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Thursday, January 03, 2013

Jobless Claims Sour Holiday Spirit

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By "The Greek"

Weekly Initial Jobless Claims increased more than expected over the week inclusive of the holidays, leaving more Americans starting the new year unemployed. The increase was not much, but it will pull the four-week moving average higher. It’s also hard to blame the bad news on the fiscal cliff, though it may be indicative of new health care costs for small businesses. The result was that futures turned lower, and the SPDR S&P 500 (SPY) was off fractionally to start the day Thursday.

The government reported that weekly jobless claims rose by 10,000 to 372,000 in the period ending December 29. That’s a figure above the four-week moving average, thus acting to pull it higher to 360,000. While this data is not a staple forecast for economists due to its regular reporting weekly, the result was also above the economists’ consensus for 363K.

It’s not in the spirit of the holidays to lay-off employees, and the news certainly soured the new year for a good number of Americans. While the most dynamic event of the year so far likely affected construction spending (reported yesterday), I do not believe we can blame the fiscal cliff for the issue seen here in employment, as it was yet unresolved and uncertain last week.

However, the President’s health care programs are now the law of the land, and however we may feel about it individually, some small businesses are claiming that it’s a burden to their growth. Thus, if a trend develops for a higher rate of weekly claims, we might link it to higher operating costs indicated by some small businesses, which would be hard to bear given the less than optimal economic environment. This is not to say the health care program is not demanded by the majority of America, or needed, affordable or even a right of humanity. It’s just to say that it might cause a ripple (some on the right say tsunami) in the economic data flow.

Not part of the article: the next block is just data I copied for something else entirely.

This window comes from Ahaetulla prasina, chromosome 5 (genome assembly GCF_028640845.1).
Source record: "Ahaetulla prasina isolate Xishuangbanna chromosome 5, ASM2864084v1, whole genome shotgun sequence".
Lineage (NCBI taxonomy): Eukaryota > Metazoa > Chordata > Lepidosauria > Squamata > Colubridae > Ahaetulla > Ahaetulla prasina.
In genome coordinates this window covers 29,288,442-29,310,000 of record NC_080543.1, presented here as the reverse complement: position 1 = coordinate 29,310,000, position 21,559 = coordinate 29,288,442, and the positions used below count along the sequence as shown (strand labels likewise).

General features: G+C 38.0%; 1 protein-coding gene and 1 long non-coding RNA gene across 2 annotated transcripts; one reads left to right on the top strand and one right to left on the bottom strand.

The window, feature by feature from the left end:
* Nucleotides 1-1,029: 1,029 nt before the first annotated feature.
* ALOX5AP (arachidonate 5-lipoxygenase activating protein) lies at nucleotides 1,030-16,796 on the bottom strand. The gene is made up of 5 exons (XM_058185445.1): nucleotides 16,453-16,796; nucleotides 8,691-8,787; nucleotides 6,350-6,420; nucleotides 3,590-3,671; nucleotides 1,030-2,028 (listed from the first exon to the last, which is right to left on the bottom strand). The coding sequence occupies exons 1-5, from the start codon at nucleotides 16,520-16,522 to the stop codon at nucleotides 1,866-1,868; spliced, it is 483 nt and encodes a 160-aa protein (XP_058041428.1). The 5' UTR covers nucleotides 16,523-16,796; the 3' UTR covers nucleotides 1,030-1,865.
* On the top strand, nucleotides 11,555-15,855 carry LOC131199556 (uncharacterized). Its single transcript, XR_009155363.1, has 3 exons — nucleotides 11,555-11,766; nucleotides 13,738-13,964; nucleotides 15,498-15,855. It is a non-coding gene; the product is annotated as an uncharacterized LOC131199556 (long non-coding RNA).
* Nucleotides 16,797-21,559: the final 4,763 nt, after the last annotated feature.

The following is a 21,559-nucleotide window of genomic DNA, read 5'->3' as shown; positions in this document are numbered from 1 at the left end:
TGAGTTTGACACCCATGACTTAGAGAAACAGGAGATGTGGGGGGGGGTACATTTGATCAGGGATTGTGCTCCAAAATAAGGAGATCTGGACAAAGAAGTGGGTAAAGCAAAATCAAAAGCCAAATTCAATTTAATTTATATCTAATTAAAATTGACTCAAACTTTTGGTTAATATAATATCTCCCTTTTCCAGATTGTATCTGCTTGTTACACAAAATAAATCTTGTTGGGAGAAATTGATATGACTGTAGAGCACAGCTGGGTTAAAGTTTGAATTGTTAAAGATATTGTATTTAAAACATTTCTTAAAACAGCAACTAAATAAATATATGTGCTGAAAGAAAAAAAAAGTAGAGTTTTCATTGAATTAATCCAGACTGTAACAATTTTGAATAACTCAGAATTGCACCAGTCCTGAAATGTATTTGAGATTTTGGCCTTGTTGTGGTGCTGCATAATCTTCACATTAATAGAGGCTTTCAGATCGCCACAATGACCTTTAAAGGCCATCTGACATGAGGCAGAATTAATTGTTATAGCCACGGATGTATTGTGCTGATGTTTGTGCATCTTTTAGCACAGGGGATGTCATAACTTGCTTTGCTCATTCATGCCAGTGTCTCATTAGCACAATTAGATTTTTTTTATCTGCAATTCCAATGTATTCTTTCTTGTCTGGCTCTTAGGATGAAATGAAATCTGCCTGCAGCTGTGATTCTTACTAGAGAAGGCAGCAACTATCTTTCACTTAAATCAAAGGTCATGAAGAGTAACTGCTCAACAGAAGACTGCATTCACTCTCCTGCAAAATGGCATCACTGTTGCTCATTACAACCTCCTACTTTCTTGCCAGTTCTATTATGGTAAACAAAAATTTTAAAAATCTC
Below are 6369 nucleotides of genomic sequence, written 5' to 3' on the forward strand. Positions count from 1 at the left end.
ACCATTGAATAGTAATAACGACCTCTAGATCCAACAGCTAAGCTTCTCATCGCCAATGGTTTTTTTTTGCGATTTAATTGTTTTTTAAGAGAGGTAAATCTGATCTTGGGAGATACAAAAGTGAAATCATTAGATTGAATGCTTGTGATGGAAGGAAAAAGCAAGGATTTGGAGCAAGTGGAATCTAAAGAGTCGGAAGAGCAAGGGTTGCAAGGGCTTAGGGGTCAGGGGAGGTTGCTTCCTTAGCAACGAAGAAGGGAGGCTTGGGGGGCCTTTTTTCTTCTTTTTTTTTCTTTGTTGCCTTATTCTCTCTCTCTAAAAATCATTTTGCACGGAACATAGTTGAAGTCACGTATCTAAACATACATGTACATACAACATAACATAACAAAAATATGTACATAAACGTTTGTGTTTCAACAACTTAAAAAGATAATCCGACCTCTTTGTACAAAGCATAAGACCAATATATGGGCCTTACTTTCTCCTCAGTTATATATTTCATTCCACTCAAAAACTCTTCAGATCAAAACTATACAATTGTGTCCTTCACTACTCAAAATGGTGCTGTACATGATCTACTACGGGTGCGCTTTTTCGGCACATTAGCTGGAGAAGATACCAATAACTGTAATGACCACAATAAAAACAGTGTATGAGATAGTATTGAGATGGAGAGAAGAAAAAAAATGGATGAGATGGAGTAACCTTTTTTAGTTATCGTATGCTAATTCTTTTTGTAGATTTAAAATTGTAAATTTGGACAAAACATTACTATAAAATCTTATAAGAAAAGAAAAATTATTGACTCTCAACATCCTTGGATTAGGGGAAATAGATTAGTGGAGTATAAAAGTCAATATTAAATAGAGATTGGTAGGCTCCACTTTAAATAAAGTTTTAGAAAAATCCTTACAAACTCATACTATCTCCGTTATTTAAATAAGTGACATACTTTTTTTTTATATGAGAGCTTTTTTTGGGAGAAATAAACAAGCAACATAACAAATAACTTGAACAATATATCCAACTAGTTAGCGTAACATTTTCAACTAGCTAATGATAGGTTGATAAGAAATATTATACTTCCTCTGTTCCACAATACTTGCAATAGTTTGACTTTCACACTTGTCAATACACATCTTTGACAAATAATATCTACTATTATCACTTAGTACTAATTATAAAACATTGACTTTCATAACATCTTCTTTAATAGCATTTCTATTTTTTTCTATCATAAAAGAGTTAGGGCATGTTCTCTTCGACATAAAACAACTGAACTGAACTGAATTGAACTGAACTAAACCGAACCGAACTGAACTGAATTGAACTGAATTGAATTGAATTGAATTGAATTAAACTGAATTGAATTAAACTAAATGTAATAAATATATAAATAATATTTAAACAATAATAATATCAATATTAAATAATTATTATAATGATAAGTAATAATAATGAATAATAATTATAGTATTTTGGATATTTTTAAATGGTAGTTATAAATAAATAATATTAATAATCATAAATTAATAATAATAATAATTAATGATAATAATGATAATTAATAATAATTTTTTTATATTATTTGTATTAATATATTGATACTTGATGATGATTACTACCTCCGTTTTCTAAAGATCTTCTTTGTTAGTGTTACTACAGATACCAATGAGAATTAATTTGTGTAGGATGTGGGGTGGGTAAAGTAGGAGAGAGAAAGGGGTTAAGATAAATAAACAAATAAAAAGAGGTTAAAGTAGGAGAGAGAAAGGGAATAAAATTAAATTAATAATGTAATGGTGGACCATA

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Looking again at the report, the advanced seasonally adjusted unemployment rate held at 2.5% for the period ending December 22nd (lagged in reporting), with the number of unemployed up 44,000, to 3.245 million. The moving average here was likewise hiked to 3.224 million. The total number of Americans receiving benefits through all programs declined by 68,727, to 5.4 million, in the period ending December 15. I often make note here that this number declines for both good and bad reason, including an improving economy, but also due to folks just running out of benefits and dropping off the labor force radar screen.

Challenger, Gray & Christmas today reported that after three consecutive months of increased layoff activity, December Job-Cuts fell to the second lowest monthly total for 2012 (32,556). Indeed, major layoff announcements were hard to come by on the wire around the holidays but some smaller cuts were recently noted for companies including Goodyear (NYSE: GT). Earlier in the month, Citigroup (NYSE: C) said it would cut its workforce significantly. Otherwise, we might attribute cuts to small businesses, which employ the majority of the American workforce.

The shares of employment services companies are often studied for reaction to employment data, and they are mixed and only moving fractionally in either direction. The change in unemployment claims was relatively small, and reading into it for the broader market or the economy is a reach today.

Employment Services Cos.
Thursday Morning Move
Robert Half Int’l (NYSE: RHI)
-0.1%
Korn Ferry Int’l (NYSE: KFY)
+0.2%
Monster Worldwide (NYSE: MWW)
+0.2%
Manpower (NYSE: MAN)
-0.1%
Kelly Services (Nasdaq: KELYA)
+0.1%


Please see our disclosures at the Wall Street Greek website and author bio pages found there. This article and website in no way offers or represents financial or investment advice. Information is provided for entertainment purposes only.

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